"This is a program in which the implementation capacity of our government will be tested. We cannot afford to fail," the Prime Minister told the meeting, adding that 120 districts will be covered soon and even more in a few more months.
"The journey has just begun and we have a long distance to go. This is not the time to rest," Singh said.
"We need to show that we can deliver results and benefits. I wish you all success in your endeavours to implement this ambitious programme," he told ministers and top officials.
At the meeting, it was decided that departments will start the process of digitisation in all districts, irrespective of the rollout of DBT as this is a critical activity which need not wait and can be done in parallel.
A full-fledged DBT Mission Directorate consisting of a Mission Director assisted by other officers is being created to have an institutionalised administrative arrangement to enable smooth rollout, early identification of bottlenecks, resolution of bottlenecks and handholding of ministries/ departments wherever necessary.
In the second phase beginning July, the DBT is being expanded to states where biometrics are being collected under the National Population Register (NPR) -- Odisha, West Bengal, Uttar Pradesh, Uttarakhand, Bihar and Chhattisgarh.
The collection biometrics in selected districts here will be accelerated to have a coverage of 70-80 percent by June and DBT will be rolled out from July one.
The programme at present covers 26 schemes and the three more pensions schemes -- old age, disability and widows -- will now be covered from July 1.
DBT will be expanded to include post offices and schemes run through post office accounts from October, by when the post offices will have the core banking system in 51 districts.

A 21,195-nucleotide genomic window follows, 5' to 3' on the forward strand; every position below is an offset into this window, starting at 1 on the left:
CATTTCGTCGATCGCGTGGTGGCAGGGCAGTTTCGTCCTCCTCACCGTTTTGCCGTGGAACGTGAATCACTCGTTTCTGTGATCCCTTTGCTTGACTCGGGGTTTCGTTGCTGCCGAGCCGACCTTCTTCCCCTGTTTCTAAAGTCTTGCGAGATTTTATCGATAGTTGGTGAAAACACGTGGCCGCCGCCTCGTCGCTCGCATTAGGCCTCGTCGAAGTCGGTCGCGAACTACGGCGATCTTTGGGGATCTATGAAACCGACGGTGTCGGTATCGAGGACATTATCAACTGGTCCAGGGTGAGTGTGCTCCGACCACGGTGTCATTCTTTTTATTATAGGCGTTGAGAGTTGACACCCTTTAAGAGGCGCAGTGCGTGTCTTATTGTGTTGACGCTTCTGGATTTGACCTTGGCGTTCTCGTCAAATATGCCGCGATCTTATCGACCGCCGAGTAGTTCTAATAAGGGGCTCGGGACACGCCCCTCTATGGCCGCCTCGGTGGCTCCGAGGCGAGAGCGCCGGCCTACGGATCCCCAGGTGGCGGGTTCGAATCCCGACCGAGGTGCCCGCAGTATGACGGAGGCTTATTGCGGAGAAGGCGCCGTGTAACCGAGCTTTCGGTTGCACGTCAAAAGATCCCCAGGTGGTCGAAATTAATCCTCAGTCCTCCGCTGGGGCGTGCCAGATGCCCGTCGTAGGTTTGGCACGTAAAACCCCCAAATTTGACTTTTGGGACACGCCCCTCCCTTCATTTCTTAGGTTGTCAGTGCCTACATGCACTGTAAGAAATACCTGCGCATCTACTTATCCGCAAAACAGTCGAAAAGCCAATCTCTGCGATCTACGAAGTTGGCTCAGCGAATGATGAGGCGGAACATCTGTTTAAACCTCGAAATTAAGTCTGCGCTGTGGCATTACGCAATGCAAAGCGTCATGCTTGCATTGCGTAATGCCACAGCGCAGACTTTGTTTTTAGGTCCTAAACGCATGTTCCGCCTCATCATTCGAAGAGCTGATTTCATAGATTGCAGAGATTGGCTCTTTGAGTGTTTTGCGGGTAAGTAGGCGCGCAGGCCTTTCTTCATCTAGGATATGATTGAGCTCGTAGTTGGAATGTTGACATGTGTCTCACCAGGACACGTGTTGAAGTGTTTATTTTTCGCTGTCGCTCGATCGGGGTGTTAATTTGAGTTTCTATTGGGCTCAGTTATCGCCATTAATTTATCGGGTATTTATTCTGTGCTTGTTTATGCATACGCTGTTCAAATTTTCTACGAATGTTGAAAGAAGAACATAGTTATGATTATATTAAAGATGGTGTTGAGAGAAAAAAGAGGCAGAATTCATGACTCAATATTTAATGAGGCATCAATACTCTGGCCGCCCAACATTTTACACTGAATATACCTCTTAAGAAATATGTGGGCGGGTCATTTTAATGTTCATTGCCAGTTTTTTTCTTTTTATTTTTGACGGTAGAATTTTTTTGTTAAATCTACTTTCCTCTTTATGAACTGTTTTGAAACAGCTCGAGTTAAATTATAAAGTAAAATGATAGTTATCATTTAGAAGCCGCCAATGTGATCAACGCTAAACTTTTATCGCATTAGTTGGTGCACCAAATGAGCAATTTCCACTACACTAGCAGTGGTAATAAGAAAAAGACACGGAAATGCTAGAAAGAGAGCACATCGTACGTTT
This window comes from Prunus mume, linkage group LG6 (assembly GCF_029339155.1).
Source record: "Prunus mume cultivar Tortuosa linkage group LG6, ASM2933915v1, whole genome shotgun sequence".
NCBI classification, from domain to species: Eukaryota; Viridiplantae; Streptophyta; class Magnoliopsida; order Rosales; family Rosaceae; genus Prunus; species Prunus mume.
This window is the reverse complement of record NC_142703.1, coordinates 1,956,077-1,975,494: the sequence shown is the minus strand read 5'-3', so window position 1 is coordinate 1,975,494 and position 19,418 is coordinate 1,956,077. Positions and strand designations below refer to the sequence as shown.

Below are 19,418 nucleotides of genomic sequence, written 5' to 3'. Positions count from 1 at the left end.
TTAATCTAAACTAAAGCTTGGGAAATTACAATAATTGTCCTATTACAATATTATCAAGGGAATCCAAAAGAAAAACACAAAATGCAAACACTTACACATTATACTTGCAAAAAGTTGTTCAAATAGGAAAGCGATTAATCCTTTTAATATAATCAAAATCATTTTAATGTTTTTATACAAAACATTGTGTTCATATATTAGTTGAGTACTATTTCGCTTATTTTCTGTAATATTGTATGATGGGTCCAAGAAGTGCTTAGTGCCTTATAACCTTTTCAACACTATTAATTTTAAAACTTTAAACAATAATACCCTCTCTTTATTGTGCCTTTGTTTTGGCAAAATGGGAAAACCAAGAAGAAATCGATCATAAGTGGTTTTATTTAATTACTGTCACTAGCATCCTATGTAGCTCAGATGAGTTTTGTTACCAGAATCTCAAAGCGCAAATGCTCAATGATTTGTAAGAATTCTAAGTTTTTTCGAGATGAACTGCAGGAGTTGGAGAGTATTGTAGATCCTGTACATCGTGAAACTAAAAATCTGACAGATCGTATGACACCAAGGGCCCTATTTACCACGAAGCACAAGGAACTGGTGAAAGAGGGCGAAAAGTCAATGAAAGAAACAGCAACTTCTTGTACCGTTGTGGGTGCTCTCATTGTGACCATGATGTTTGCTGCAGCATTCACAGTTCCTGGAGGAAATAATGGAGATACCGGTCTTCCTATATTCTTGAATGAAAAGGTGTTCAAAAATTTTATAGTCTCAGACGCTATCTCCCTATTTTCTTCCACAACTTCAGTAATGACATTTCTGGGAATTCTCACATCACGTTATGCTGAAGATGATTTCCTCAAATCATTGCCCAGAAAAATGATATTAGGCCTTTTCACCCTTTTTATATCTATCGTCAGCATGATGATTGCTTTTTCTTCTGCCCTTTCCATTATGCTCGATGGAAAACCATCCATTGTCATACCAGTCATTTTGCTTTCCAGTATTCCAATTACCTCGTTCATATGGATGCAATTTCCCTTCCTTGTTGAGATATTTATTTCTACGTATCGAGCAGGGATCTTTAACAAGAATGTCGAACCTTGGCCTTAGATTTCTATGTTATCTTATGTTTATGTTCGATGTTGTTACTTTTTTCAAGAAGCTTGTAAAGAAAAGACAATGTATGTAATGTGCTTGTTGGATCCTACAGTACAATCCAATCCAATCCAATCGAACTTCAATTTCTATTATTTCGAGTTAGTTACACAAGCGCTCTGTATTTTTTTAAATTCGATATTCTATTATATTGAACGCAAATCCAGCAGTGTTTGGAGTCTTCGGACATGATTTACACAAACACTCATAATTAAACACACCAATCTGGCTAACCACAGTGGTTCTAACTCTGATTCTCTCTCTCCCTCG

The prime minister said that "on the financial inclusion side, the banking system needs to integrate the post office system which is widespread. It also needs to ensure that the front end infrastructure is in place, so that people have no trouble opening bank accounts and have easy access to their cash.
"There should be a system in place where people can get a simple bank account on demand if they have an Aadhaar card. Such a spread of financial inclusion will have many other benefits, far beyond cash transfers alone. For bankers, this is an investment in their bank's own future growth.
Singh said that it must also be ensured that the coverage of Aadhaar is adequate and no one is left out. Aadhaar should be available on demand, he added.
In his closing remarks, the Prime Minister said, "This programme will transform the way in which government benefits are delivered to our people."
He said ever since the programme was rolled out, "We have learnt a lot about the challenges in implementing a programme of this sort.
"It has not been as easy as departments envisaged. We have run into many operational issues which were resolved along the way. I am heartened by the progress and am hopeful about the future. But the journey has just begun and we have a long distance to go. This is not the time to rest."
He said that DBT is "not conceptually difficult" as it consists of just a few simple steps.
"In the field, it is all about digitising data, enrolling in Aadhaar, opening bank accounts and seeding these accounts," Singh said.
"More importantly", he said DBT requires process re-engineering at the government level.
He concluded by saying that as DBT expands, it will become more visible with a larger footprint, both in terms of area and in terms of number of people covered.